Panel boosts concealed weapon change
PHOENIX — A Senate panel agreed Monday that any Arizona adult should be able to carry a concealed weapon without special training or background check.
The 4-3 vote would create a major loophole in the existing laws that require those who want to have a hidden weapon to undergo special training. This includes classes on when people can legally use deadly force as well as marksmanship.
And it also requires a background check to weed out felons.
The measure alarmed the Arizona Association of Chiefs of Police which sent its lobbyist, John Thomas, to the Senate Judiciary Committee to try to kill the measure.
"SB 1102, if enacted into law, will take Arizona back to the Wild West carry (laws), with no consideration of officer safety,'' he said.
But Sen. Russell Pearce, R-Mesa, said the change is not as outrageous as it might sound.
He pointed out that all adults have always been able to carry sidearms in Arizona as long as they are visible. All this does, Pearce said, is expand that right to those who might not feel comfortable walking around in public with a gun strapped to a hip.
And Pearce said he thinks it would be good for Arizona if more people were armed.
"There's not a greater thing you can have out there than a citizen who is armed,'' he said, calling them "the good guys.'' He said if there were more people carrying guns "you might have been able to avoid the massacre at Virginia Tech,'' where a gunman three years ago killed 32 students before turning the weapon on himself.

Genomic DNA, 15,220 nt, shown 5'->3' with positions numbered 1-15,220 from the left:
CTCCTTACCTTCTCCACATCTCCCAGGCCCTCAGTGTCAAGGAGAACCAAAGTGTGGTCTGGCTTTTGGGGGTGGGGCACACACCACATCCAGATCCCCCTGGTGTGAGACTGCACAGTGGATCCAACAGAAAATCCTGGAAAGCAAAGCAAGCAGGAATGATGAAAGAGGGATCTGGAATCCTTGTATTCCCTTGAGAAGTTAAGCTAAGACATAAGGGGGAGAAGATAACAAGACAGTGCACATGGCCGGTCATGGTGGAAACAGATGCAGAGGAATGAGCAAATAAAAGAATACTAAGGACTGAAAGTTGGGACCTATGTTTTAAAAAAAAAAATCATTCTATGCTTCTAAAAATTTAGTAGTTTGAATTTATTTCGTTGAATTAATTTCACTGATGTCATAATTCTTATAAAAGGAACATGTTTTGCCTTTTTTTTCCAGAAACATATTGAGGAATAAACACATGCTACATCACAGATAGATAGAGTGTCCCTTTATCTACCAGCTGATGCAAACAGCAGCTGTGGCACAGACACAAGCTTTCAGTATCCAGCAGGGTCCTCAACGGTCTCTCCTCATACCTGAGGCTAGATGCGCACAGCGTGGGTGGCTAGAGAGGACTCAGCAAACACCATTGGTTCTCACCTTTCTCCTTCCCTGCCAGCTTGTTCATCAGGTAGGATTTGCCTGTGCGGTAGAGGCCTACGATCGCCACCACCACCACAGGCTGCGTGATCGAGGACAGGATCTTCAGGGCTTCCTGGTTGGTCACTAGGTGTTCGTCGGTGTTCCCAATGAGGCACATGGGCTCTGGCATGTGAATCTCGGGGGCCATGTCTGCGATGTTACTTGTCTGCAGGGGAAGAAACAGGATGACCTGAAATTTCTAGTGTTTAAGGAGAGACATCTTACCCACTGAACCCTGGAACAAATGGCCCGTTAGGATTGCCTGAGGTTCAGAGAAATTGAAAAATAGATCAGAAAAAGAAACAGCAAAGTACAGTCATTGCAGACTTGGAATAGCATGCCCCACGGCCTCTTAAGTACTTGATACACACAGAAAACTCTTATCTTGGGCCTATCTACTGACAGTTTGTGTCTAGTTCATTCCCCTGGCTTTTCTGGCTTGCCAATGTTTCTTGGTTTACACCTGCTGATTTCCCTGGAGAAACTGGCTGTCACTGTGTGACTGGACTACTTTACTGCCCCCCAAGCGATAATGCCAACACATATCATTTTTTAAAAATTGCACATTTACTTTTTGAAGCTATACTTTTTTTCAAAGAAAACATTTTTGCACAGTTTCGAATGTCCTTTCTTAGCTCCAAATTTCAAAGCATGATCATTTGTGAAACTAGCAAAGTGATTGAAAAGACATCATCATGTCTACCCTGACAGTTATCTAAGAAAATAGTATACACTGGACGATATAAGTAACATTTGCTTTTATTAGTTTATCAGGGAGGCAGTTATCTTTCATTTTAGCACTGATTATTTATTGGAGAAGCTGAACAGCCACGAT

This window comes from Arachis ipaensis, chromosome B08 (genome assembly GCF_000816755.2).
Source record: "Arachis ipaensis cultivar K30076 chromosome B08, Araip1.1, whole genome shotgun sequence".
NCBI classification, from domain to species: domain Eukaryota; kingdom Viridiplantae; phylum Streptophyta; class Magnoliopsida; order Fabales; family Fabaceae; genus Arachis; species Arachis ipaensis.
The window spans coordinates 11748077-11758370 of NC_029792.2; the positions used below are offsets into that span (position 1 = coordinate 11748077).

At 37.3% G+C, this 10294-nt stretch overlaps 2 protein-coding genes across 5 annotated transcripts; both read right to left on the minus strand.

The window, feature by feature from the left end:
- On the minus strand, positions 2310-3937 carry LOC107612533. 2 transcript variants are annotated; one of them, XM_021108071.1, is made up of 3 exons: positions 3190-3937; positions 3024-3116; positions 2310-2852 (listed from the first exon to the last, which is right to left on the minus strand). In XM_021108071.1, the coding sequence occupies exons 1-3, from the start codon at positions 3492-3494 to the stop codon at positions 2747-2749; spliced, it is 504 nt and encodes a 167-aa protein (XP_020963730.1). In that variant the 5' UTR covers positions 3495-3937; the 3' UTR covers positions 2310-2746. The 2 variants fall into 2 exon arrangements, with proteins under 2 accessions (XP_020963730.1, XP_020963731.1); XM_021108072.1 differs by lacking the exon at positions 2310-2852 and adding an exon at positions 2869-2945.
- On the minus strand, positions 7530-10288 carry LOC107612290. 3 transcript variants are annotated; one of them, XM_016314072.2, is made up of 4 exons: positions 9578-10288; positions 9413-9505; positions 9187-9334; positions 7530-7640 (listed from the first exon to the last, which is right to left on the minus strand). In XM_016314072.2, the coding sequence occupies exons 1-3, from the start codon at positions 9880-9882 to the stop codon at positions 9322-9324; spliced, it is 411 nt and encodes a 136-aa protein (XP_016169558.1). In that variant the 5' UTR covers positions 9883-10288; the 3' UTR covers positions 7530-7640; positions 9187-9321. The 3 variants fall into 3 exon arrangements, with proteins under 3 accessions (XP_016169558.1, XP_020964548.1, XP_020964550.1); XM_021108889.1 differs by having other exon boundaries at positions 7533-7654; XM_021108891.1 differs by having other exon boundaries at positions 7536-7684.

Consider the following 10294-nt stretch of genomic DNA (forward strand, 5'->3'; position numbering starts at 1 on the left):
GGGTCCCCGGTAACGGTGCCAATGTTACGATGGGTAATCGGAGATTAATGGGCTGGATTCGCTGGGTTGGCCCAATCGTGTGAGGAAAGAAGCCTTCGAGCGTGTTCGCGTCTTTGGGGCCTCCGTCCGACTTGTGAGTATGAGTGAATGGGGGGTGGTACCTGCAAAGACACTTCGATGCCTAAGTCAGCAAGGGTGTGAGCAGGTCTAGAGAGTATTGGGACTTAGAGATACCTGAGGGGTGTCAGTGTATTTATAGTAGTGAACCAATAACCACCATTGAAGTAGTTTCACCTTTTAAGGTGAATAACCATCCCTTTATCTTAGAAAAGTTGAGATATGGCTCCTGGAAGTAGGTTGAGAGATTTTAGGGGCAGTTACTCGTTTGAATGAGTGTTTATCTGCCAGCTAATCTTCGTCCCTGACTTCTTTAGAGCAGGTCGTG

"I've never been afraid of a good citizen being armed,'' Pearce said. "In fact, our Founding Fathers expected it and demanded it.''
Thomas said the police chiefs are not concerned about the "good guys.''
"You're going to encourage people that are not necessarily good citizens that they could break the law,'' he said.
"Right now, we do believe that (the requirement for a permit) does stop people from carrying,'' Thomas said. "They know that if they're busted with a concealed (weapon) under the current law that they face criminal action.''
He acknowledged that two other states — Alaska and Vermont — both allow any adult to carry a concealed weapon. But Thomas said the Alaska law has some built-in safeguards for police, like a requirement that anyone who has a gun must inform an approaching police officer that he or she is armed.
Pearce, however, said putting such a requirement into Arizona law would become just another trap for law-abiding citizens to get arrested.
Even if SB 1102 does become law, it will still be possible for Arizonans to get a state-issued permit. Dave Kopp, president of the Arizona Citizens Defense League, said there are several benefits to having one.
For example, a year-old law which allows people to carry weapons into establishments where alcoholic beverages are served applies only to those who have one of those permits. Anyone carrying concealed under this new proposal would have to leave the gun in the car.
Someone with a state-issued permit also can carry their guns into other states which have reciprocity provisions with Arizona, where their residents with similar permits can carry them concealed while visiting Arizona.
Before approving the bill, committee members rejected a proposed amendment by Sen. Ken Cheuvront, D-Phoenix, who sought to tighten up on the sale of weapons at gun shows.
Federal law requires licensed weapons dealers to get proof of citizenship before selling someone a gun. But those laws do not cover gun shows where collectors can buy and sell weapons without the normal checks.
Cheuvront said he believes gun shows are a popular source of weapons for criminals who want to bring them into Mexico. He said requiring proof of citizenship from buyers at these shows would curtail that problem.
But Pearce called the claims that gun-show weapons are winding up in Mexico "a myth put out by the federal administration.''